"The Cenomanian-Turonian Oceanic Anoxic Event 2 (OAE 2, ca. 94 Ma) was one of the most extreme carbon cycle and climatic perturbations of the Phanerozoic Eon. Widespread deposition of organic-rich shales during OAE 2 has been attributed to a rapid rise in atmospheric CO2, global heating, and marine anoxia triggered by intense large igneous province (LIP) volcanism. Here, we present new Hg and Zn elemental and isotopic analyses from samples spanning OAE 2 in a hemipelagic section from Rehkogelgraben, Austria, which was part of the north-western Tethys. [...]".

 

Source: Science Direct 
Authors: Hanwei Yao et al.
DOI: https://doi.org/10.1016/j.gloplacha.2022.103881

Read the full article here.


Uranium isotope reconstruction of ocean deoxygenation during OAE 2 hampered by uncertainties in fractionation factors and local U-cycling

Abstract. 

"A δ238U record of changing ocean anoxia during OAE 2 is reconstructed using seawater derived U in pelagic marine sediments in the Portland #1 core in the south-central region of the Western Interior Seaway of North America. The peak negative excursion of 1.4‰ in authigenic sedimentary δ238U values is consistent with expansion of marine anoxia during the event, but the size of the shift is much larger than the negative excursions recorded in two other published records. [...]".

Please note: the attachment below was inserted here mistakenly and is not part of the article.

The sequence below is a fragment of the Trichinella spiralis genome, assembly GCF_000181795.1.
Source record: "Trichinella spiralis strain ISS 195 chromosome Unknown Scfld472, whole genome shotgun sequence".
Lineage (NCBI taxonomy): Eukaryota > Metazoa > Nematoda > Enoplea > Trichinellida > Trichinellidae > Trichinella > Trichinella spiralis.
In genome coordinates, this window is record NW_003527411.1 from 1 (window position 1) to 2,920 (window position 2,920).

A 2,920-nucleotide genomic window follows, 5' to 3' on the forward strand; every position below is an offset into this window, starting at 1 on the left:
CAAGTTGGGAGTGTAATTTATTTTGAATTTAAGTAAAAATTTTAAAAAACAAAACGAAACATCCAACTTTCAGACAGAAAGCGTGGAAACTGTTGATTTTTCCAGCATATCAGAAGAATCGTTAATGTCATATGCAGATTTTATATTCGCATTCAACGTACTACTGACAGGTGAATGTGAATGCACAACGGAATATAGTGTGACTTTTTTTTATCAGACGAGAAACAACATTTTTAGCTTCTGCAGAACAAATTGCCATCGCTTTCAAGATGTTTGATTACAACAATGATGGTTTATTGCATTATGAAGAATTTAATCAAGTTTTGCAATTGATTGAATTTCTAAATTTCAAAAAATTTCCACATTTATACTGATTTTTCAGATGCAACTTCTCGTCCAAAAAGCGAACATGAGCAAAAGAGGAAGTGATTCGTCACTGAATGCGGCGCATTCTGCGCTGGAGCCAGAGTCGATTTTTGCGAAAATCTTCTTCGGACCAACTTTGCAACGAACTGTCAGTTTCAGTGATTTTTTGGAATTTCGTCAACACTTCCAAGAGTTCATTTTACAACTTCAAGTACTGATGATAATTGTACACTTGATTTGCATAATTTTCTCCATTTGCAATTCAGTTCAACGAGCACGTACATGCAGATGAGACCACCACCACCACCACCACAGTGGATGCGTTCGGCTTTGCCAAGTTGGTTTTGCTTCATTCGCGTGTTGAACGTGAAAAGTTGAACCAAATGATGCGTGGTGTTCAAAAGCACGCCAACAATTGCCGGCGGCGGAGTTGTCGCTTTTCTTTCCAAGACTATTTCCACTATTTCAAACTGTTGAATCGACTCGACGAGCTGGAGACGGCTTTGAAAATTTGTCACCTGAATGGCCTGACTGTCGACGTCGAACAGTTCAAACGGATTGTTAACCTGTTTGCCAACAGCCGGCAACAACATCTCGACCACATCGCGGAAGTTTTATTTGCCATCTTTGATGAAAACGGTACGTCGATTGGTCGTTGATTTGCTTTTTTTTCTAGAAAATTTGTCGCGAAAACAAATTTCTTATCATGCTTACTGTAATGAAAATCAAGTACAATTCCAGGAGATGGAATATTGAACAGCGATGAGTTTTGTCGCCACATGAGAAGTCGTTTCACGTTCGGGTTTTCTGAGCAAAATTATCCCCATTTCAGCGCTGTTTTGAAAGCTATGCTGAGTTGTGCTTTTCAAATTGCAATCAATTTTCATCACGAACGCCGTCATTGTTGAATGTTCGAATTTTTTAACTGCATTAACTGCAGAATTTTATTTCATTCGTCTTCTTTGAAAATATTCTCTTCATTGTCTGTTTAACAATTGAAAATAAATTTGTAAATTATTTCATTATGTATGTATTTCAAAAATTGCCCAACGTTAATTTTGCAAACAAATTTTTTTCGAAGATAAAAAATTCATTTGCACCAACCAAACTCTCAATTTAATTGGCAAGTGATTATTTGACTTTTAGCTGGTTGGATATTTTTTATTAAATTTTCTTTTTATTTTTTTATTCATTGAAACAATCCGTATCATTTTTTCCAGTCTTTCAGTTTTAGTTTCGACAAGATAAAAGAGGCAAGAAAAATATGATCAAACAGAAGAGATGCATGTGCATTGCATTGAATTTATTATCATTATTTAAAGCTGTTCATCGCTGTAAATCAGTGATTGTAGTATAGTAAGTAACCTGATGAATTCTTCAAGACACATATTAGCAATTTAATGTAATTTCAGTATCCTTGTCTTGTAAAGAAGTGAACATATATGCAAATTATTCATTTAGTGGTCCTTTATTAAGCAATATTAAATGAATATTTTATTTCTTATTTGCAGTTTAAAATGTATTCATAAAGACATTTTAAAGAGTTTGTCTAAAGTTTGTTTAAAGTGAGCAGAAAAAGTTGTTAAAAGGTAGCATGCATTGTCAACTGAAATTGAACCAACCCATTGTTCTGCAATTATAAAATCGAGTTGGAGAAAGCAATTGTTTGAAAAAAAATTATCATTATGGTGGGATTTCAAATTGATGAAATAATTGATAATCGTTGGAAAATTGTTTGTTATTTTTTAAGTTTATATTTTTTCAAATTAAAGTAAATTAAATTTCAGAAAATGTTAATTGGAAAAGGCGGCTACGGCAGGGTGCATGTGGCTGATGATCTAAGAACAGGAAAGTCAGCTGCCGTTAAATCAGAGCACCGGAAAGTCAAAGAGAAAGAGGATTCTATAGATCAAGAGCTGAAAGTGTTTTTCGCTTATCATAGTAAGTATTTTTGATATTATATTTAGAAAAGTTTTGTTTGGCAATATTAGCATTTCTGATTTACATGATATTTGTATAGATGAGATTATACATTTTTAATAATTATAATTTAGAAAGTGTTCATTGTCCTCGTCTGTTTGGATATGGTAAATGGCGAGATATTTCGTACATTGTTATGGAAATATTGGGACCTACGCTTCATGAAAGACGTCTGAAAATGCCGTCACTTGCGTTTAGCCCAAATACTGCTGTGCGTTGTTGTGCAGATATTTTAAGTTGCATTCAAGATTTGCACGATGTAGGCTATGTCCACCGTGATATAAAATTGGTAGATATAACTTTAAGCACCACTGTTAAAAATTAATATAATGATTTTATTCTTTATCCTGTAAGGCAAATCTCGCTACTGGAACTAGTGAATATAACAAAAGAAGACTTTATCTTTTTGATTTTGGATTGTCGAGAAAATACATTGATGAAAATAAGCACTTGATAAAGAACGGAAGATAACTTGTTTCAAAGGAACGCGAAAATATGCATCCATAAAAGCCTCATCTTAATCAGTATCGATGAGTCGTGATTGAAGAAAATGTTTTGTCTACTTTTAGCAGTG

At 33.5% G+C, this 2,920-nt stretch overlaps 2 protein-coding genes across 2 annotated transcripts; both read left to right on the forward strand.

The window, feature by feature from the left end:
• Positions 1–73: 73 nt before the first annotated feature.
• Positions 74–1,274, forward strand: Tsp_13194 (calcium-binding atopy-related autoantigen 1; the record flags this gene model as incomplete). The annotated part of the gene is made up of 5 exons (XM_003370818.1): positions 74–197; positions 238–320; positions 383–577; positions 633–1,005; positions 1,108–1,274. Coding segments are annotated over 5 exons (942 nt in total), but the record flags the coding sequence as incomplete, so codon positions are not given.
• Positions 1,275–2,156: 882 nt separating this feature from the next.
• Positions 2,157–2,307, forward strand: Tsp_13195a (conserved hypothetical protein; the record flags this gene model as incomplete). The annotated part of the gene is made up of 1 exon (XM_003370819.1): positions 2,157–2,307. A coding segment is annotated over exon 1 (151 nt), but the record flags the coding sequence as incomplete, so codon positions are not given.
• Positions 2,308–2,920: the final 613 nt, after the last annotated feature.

Source: Science Direct 
Authors: Brayden S. McDonald et al.
DOI: https://doi.org/10.1016/j.gca.2022.05.010

Read the full article here.


Enhanced phosphorus recycling during past oceanic anoxia amplified by low rates of apatite authigenesis

Abstract.

"Enhanced recycling of phosphorus as ocean deoxygenation expanded under past greenhouse climates contributed to widespread organic carbon burial and drawdown of atmospheric CO2. Redox-dependent phosphorus recycling was more efficient in such ancient anoxic marine environments, compared to modern anoxic settings, for reasons that remain unclear. Here, we show that low rates of apatite authigenesis in organic-rich sediments can explain the amplified phosphorus recycling in ancient settings as reflected in highly elevated ratios of organic carbon to total phosphorus. [...]".

 

Source: Science Advances 
Authors: Nina M. Papadomanolaki et al.
DOI: 10.1126/sciadv.abn2370

Read the full article here.


Oceanic anoxia and extinction in the latest Ordovician

Abstract.

"The Late Ordovician (Hirnantian) mass extinction (LOME) was marked by two discrete pulses of high species turnover rates attributed to glacial cooling (LOME-1) and subsequent expansion of anoxic marine conditions (LOME-2). However, the mechanisms and extent of global marine anoxia remain controversial. In this study, we present uranium isotope (U) data from a new Ordovician-Silurian (O-S) boundary carbonate section in the Southwest China to explore the extent/duration of the global marine anoxia, and links to the LOME. [...]". 

 

Source: Science Direct 
Authors: Mu Liu et al.
DOI: https://doi.org/10.1016/j.epsl.2022.117553

Read the full article here.